Links are essential to SEO success. Content is king.
We’ve been hearing these two mantras repeated by Google spokespeople in blog posts and videos, by experienced SEOs in countless articles here on Search Engine Journal and on other industry sites, and by some of the smartest speakers during keynotes and sessions at the best industry conferences, like SMX.
Everyone knows this. Links and content are barriers to entry in today’s digital world.
But even having an excellent link profile and some of the greatest content on the web won’t guarantee you SEO triumph and top SERP positions. After all, your true competitors also know they have to build an amazing link profile and create the greatest content they can dream up.
Is there a way to differentiate your business? Where should you focus your SEO efforts?
Your organic click-through rate (CTR).
Here are five reasons why it’s urgent that you start improving your organic CTR right now.
1. CTR Impacts Ranking
Let’s go back briefly to the “How Google Works: A Ranking Engineer’s Perspective” by Paul Haahr at SMX West. He noted that Google is constantly conducting A/B experiments on search results, looking for changes in click patterns.
After all, Google wants to provide the best answer to users. Clicks are an important measurement by which Google evaluates its success.
So, let’s say for a certain keyword, your competitor’s page ranks #1 and your page ranks #2. Both of your pages answer the query and neither page has an advantage in links.
What’s the easiest way to start outranking your competitor? Is it to build more links to that content? Is it to make your content 100 words longer? No.
What you need to do is get more people to click on your result. If you start getting more clicks than your competitor, Google will take notice and start thinking that maybe your page is actually the best result for searchers, because more people are clicking on it and engaging with it.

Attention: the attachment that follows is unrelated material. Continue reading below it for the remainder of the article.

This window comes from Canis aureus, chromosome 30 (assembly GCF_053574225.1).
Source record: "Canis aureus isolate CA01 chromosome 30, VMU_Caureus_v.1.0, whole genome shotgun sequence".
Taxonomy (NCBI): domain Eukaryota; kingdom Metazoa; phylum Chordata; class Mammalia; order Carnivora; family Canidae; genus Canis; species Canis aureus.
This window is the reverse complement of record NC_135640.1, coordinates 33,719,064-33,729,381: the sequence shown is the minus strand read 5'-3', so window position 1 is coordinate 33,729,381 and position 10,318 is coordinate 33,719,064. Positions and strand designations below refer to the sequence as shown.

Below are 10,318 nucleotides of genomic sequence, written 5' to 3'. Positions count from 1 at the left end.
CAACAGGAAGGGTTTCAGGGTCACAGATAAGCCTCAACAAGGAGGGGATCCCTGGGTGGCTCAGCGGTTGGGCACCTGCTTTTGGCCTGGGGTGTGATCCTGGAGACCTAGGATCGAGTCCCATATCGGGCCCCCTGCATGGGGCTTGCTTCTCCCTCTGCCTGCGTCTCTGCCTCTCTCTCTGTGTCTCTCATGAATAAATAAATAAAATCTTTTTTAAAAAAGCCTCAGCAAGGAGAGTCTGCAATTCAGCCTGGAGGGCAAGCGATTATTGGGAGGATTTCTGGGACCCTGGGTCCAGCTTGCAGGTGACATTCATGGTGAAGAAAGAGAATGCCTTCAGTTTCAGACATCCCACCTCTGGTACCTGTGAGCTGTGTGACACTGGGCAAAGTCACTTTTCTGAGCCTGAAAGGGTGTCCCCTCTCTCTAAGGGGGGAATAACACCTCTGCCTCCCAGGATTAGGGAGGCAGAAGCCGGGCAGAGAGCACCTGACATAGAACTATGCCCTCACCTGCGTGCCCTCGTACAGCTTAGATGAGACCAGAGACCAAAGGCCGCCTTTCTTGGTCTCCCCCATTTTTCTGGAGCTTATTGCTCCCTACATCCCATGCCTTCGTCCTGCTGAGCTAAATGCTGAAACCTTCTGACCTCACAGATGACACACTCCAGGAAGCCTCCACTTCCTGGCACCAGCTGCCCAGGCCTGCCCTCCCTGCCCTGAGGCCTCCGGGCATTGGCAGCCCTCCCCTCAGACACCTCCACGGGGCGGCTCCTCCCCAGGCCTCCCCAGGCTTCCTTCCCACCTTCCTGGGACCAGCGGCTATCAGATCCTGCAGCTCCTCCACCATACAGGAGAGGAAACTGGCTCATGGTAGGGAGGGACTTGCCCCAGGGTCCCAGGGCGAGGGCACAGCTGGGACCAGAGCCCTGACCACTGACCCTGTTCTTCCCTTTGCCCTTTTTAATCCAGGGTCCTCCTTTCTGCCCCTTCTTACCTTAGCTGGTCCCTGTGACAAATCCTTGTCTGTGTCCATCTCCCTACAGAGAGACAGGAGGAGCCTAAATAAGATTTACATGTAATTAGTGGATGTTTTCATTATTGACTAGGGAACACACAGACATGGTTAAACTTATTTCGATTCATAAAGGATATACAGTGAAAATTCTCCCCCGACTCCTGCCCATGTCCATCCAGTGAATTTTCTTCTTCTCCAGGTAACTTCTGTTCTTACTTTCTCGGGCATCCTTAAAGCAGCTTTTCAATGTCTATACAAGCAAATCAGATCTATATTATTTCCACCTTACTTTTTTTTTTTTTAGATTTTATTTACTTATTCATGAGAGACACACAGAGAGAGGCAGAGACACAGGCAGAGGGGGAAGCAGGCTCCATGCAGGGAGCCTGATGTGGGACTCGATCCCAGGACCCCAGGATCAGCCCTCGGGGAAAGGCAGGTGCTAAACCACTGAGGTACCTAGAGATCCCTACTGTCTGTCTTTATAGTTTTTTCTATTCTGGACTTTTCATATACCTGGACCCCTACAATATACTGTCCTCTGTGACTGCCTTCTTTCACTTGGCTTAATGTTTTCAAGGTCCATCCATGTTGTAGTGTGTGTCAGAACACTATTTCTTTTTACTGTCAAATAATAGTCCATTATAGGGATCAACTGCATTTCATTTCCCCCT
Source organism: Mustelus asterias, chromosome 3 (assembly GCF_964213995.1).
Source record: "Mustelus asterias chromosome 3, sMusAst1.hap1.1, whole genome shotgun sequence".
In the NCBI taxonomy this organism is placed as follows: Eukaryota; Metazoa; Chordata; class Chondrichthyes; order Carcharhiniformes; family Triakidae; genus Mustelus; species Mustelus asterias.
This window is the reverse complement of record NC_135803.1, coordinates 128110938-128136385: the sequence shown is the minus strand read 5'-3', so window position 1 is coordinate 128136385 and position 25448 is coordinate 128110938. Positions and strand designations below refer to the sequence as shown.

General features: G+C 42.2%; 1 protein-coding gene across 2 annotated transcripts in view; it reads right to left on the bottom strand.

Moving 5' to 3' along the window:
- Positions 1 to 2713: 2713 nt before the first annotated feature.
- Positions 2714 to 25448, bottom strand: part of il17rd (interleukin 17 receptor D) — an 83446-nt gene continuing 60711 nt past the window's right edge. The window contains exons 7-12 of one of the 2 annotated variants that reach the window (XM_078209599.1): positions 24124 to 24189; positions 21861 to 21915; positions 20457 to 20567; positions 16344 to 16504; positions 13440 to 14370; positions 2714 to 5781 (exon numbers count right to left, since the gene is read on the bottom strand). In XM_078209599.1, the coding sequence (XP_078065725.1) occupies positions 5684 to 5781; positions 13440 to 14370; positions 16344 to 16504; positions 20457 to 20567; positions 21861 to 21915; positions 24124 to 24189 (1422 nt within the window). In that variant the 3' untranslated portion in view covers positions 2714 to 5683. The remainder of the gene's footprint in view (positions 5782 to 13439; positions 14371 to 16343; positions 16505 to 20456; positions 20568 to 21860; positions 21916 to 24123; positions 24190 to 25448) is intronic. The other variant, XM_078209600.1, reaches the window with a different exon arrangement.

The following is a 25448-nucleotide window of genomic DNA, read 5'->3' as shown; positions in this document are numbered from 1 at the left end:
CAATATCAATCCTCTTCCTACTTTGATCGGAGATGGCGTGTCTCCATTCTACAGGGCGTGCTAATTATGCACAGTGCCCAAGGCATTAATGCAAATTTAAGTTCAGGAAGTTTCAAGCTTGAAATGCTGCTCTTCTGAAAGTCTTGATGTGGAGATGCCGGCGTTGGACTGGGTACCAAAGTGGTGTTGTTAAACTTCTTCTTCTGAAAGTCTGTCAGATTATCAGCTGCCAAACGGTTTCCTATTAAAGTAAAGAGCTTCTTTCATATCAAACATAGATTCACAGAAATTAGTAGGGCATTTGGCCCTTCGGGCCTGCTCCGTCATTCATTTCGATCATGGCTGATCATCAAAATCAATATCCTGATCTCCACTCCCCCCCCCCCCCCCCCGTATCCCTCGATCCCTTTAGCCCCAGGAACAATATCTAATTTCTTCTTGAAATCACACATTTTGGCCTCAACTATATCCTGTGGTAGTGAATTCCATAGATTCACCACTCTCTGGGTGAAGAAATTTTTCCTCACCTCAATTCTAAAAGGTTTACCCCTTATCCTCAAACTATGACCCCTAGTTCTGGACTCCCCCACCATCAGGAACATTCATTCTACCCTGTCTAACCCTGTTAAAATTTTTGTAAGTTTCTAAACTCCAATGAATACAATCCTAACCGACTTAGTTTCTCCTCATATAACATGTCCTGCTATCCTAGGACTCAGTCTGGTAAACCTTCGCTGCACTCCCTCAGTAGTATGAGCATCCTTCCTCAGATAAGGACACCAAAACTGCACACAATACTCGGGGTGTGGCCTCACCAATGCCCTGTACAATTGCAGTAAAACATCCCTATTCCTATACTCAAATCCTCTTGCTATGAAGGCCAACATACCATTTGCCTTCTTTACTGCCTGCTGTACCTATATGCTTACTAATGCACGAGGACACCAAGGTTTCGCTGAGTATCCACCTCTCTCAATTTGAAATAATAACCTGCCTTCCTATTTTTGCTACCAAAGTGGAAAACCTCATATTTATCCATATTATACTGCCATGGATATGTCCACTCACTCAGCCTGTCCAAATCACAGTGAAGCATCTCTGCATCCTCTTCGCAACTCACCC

I believe the future of SEO is about achieving SERP supremacy though higher-than-expected organic CTRs.
2. EAT up the Competition With Engagement Metrics
Google assesses page quality by looking at three key elements: expertise, authoritativeness, and trustworthiness. So Google is looking at the context of your entire website, not just individual pages.
This is why CTR is a key engagement metric. This data can help demonstrate to Google that your page and site is an expert, trusted authority that users will click on.
Google has gathered tons of engagement data about your site (and your competitors), taking into account a variety of factors (e.g., SERP position, device type, location, and time of day). Higher engagement metrics correlate with higher interest/relevance, so you need to strive to have higher than expected engagement metrics.
But CTR is just one engagement metric.
Google is also looking at how users behave after they land on your site to determine whether they were successful. If people click on your site, but then quickly bounce back to the SERP, that’s a huge signal that your page didn’t answer the searcher’s question or solve their need.
Let’s say you’re working on a site in the travel and hospitality industry. Most of your visitors spend about 11-30 seconds on your site and view most people only view one page before leaving. But the majority of users on a similar, competing website are spending 31-60 seconds, and are viewing two to three pages per session.
So once you get those clicks, you need to have high task completion rates. Think of this like a form of conversion optimization, where your conversions are engagement metrics. Higher task completion rates will be a key signal to Google and help establish your expertise, authority, and trust.
3. Users Click on Awesome Headlines
According to BuzzSumo, there are five common elements present in all viral headlines: format, emotion, content type, promise, and topic.
What would a super clickable headline look like? Well, BuzzFeed is a master of these. One of their most shared posts in the past year was “27 Amazing Charts That Will Turn You Into A Baking Whiz” (694.1K shares, according to BuzzSumo). Let’s break it down:
- Format: “27″ – it’s a list. From BuzzFeed? Shocking, I know. Whatever type of content it is, whether it’s a quiz, research/data, an e-book, or an infographic, make sure to include the format in your headline
- Emotion: “Amazing” – readers love to be amazed. Words like this inspire clicks and shares. Write titles that inspire awe, laughter, amusement, anger, joy, empathy, surprise, or other powerful emotions. You can do this by adding words such as “unusual,” “inspiring,” “surprising,” or “shocking” to your titles.